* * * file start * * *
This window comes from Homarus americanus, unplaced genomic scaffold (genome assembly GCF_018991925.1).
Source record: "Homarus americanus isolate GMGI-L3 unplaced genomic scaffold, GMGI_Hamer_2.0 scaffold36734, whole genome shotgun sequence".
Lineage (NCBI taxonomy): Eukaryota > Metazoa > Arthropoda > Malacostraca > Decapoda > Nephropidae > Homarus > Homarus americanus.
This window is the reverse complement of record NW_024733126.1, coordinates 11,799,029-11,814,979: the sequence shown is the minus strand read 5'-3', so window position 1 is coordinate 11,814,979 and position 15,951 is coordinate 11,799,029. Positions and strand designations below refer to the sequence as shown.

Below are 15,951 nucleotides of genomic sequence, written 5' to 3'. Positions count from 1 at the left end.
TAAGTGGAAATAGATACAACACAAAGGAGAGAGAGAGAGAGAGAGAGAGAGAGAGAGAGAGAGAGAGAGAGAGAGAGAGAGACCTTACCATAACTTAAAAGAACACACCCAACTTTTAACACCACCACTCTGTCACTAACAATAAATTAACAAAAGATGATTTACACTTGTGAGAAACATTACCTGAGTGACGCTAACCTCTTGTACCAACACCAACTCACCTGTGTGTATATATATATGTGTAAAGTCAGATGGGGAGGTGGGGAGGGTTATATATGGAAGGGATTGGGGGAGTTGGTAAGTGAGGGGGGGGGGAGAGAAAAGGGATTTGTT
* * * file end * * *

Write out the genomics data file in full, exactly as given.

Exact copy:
This window comes from Homarus americanus, unplaced genomic scaffold (genome assembly GCF_018991925.1).
Source record: "Homarus americanus isolate GMGI-L3 unplaced genomic scaffold, GMGI_Hamer_2.0 scaffold36734, whole genome shotgun sequence".
Lineage (NCBI taxonomy): Eukaryota > Metazoa > Arthropoda > Malacostraca > Decapoda > Nephropidae > Homarus > Homarus americanus.
This window is the reverse complement of record NW_024733126.1, coordinates 11,799,029-11,814,979: the sequence shown is the minus strand read 5'-3', so window position 1 is coordinate 11,814,979 and position 15,951 is coordinate 11,799,029. Positions and strand designations below refer to the sequence as shown.

Below are 15,951 nucleotides of genomic sequence, written 5' to 3'. Positions count from 1 at the left end.
TAAGTGGAAATAGATACAACACAAAGGAGAGAGAGAGAGAGAGAGAGAGAGAGAGAGAGAGAGAGAGAGAGAGAGAGAGAGACCTTACCATAACTTAAAAGAACACACCCAACTTTTAACACCACCACTCTGTCACTAACAATAAATTAACAAAAGATGATTTACACTTGTGAGAAACATTACCTGAGTGACGCTAACCTCTTGTACCAACACCAACTCACCTGTGTGTATATATATATGTGTAAAGTCAGATGGGGAGGTGGGGAGGGTTATATATGGAAGGGATTGGGGGAGTTGGTAAGTGAGGGGGGGGGGAGAGAAAAGGGATTTGTT